Sleep and insurance
I came across this from Swiss Re around 2 a.m., which helps explain why it caught my (sleepy) eye:
Consider these two facts: Firstly, two out of three man-made losses worldwide are due to human failure. Based on Swiss Re’s sigma research, this would mean that people trigger a loss volume of around USD 3 billion per year.
Secondly, life insurance generated premiums of USD 2.6 trillion in 2017. These two facts are linked because tired people make more errors and insomniacs are at a greater risk of dying earlier than would otherwise be the case.
That’s right – the insurance angle on sleep.
The lack of sleep is associated with increased rates of heart attacks, strokes, obesity and other diseases. Sleeping less can also contribute to the development of Alzheimer’s. And recent research found that chronic sleep restriction increases risk seeking behaviour.
If these trends change the loss patterns in property and casualty or mortality rates, this could have a multi-billion dollar impact on the insurance industry in the long run.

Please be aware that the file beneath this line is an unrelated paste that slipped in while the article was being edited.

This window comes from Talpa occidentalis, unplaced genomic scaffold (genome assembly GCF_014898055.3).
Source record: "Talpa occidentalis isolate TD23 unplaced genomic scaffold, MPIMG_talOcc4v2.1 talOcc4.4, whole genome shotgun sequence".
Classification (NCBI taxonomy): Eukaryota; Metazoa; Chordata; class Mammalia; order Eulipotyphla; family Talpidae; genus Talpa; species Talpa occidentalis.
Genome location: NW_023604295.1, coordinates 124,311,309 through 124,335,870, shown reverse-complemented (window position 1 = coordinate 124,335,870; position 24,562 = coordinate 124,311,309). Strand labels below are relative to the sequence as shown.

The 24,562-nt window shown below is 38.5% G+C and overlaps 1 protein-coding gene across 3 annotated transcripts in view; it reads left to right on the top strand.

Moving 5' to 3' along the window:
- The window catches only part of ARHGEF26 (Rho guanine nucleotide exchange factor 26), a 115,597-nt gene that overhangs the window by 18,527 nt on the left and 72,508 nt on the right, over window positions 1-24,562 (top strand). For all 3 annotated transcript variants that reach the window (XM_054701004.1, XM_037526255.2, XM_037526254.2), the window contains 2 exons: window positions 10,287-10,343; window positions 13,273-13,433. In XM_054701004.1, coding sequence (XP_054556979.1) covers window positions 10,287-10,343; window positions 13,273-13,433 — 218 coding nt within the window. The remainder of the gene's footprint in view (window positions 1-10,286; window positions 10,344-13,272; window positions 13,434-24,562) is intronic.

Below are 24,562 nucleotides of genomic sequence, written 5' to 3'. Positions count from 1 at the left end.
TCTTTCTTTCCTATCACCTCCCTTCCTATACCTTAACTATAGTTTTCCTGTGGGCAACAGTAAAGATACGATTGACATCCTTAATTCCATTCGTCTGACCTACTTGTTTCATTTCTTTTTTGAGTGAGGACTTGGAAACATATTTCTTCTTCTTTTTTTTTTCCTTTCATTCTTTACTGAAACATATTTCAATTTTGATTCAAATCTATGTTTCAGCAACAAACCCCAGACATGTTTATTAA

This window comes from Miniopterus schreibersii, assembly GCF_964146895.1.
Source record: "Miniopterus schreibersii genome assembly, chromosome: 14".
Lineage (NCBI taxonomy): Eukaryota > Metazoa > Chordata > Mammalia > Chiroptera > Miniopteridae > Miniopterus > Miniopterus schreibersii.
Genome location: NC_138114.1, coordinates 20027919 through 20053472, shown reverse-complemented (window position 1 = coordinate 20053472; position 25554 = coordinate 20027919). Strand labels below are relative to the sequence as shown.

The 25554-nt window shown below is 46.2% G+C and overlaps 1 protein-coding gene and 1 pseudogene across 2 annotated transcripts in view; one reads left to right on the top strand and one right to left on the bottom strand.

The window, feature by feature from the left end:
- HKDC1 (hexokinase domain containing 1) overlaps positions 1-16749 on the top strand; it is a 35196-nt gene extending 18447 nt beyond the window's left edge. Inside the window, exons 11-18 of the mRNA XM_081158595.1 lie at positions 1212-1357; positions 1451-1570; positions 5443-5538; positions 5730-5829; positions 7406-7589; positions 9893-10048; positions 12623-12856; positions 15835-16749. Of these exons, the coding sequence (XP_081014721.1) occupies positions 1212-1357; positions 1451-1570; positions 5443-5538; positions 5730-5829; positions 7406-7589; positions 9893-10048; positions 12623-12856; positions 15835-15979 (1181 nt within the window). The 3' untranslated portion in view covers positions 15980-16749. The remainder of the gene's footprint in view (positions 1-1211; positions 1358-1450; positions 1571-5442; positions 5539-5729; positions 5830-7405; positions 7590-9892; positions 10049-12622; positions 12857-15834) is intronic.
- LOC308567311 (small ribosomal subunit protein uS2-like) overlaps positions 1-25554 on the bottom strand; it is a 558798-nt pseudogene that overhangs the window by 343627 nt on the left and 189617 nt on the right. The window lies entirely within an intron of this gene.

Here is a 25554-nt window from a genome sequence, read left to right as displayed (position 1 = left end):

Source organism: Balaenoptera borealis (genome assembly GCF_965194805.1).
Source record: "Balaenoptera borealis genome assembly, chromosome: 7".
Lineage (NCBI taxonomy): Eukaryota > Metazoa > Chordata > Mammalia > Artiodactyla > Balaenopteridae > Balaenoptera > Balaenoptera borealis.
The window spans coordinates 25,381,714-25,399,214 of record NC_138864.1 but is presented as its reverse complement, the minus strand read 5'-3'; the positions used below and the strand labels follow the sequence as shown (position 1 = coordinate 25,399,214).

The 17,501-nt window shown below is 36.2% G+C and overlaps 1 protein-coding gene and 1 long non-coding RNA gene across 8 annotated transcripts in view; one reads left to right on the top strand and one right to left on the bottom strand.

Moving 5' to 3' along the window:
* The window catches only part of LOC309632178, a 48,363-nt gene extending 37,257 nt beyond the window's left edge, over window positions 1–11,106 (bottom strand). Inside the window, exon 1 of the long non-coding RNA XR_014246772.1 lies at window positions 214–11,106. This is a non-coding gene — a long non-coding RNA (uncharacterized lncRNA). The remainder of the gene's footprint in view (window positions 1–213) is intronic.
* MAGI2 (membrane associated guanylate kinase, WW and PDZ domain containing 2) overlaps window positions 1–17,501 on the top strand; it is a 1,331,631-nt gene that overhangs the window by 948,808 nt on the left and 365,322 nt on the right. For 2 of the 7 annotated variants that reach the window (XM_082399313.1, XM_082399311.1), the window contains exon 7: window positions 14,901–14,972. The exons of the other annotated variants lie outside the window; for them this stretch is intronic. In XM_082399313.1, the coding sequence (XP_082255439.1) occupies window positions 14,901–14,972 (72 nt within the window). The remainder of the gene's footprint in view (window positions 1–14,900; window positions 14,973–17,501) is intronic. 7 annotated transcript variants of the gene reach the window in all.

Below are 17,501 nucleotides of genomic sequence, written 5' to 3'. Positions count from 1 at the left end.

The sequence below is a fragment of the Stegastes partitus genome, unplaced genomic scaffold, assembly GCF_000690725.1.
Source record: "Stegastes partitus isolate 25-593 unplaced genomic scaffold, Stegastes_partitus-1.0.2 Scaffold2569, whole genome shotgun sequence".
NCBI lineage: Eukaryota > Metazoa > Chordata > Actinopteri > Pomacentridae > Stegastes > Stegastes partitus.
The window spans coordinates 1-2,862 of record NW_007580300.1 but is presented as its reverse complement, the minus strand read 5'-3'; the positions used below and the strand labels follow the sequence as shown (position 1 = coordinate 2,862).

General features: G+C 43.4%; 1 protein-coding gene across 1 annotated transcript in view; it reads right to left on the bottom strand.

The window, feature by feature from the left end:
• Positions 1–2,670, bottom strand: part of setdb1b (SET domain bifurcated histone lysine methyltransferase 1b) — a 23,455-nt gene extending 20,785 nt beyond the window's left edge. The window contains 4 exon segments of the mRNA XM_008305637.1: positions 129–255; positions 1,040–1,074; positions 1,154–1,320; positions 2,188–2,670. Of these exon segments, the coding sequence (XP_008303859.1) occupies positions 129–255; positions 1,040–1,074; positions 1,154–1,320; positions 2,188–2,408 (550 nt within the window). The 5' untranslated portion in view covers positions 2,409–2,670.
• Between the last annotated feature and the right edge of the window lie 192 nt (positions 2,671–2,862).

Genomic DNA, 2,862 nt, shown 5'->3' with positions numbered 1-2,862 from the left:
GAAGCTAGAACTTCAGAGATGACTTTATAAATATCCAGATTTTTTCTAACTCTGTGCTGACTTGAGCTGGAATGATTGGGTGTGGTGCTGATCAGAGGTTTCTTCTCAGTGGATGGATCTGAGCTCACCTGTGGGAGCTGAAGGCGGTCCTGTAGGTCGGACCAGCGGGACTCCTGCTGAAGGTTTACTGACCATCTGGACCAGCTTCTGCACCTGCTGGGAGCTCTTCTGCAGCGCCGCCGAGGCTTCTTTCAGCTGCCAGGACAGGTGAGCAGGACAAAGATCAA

The lack of sleep has caused some high profile accidents, the most notable in my world being a New Jersey Transit train that in 2016 crashed into Hoboken terminal because the engineer, suffering from sleep apnea, zoned out at a crucial moment. One woman died, dozens were injured.
Swiss Re posits that society, ever accelerating, robs us of ever more sleep. The less we sleep, the woozier we become. And the more errors we make. (Our bodies wear out faster too, becoming susceptible to the maladies Swiss Re mentions above.)
A good dose of resilience helps here. New York area railroads are installing (by federal mandate) positive train control systems, which automatically stop trains in any sort of peril, including that of a tired engineer. The illustration above describes how the system works.
As for my own struggles – an e-book of white text on black background, and perhaps a cup of chamomile tea.